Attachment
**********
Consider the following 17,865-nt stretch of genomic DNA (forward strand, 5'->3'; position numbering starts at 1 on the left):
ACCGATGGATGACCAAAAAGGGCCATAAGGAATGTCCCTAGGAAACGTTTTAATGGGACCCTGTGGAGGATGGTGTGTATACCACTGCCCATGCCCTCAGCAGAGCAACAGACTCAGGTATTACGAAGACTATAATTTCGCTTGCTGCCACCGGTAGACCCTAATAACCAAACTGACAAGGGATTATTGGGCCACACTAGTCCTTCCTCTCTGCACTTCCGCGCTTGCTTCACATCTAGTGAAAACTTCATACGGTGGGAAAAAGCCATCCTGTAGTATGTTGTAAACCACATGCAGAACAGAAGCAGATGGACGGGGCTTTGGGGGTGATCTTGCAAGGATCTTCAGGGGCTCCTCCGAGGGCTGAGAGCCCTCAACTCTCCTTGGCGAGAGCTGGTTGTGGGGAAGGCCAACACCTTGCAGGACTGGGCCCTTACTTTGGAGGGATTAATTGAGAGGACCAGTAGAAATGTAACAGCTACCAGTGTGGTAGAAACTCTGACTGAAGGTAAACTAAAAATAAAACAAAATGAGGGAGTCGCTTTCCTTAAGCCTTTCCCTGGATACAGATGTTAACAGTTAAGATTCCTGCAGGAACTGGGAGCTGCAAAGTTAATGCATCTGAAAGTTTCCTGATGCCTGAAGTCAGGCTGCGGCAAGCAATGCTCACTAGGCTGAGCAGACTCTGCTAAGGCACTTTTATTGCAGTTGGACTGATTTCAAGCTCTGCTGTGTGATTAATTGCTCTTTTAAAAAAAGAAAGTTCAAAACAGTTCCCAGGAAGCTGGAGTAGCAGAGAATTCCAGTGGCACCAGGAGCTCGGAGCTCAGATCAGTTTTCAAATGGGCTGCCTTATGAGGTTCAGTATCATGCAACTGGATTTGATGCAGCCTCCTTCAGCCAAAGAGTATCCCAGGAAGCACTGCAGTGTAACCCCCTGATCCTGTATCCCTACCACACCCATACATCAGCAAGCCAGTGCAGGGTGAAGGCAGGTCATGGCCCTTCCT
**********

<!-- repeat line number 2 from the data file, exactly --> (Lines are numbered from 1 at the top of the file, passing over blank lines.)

ACCGATGGATGACCAAAAAGGGCCATAAGGAATGTCCCTAGGAAACGTTTTAATGGGACCCTGTGGAGGATGGTGTGTATACCACTGCCCATGCCCTCAGCAGAGCAACAGACTCAGGTATTACGAAGACTATAATTTCGCTTGCTGCCACCGGTAGACCCTAATAACCAAACTGACAAGGGATTATTGGGCCACACTAGTCCTTCCTCTCTGCACTTCCGCGCTTGCTTCACATCTAGTGAAAACTTCATACGGTGGGAAAAAGCCATCCTGTAGTATGTTGTAAACCACATGCAGAACAGAAGCAGATGGACGGGGCTTTGGGGGTGATCTTGCAAGGATCTTCAGGGGCTCCTCCGAGGGCTGAGAGCCCTCAACTCTCCTTGGCGAGAGCTGGTTGTGGGGAAGGCCAACACCTTGCAGGACTGGGCCCTTACTTTGGAGGGATTAATTGAGAGGACCAGTAGAAATGTAACAGCTACCAGTGTGGTAGAAACTCTGACTGAAGGTAAACTAAAAATAAAACAAAATGAGGGAGTCGCTTTCCTTAAGCCTTTCCCTGGATACAGATGTTAACAGTTAAGATTCCTGCAGGAACTGGGAGCTGCAAAGTTAATGCATCTGAAAGTTTCCTGATGCCTGAAGTCAGGCTGCGGCAAGCAATGCTCACTAGGCTGAGCAGACTCTGCTAAGGCACTTTTATTGCAGTTGGACTGATTTCAAGCTCTGCTGTGTGATTAATTGCTCTTTTAAAAAAAGAAAGTTCAAAACAGTTCCCAGGAAGCTGGAGTAGCAGAGAATTCCAGTGGCACCAGGAGCTCGGAGCTCAGATCAGTTTTCAAATGGGCTGCCTTATGAGGTTCAGTATCATGCAACTGGATTTGATGCAGCCTCCTTCAGCCAAAGAGTATCCCAGGAAGCACTGCAGTGTAACCCCCTGATCCTGTATCCCTACCACACCCATACATCAGCAAGCCAGTGCAGGGTGAAGGCAGGTCATGGCCCTTCCT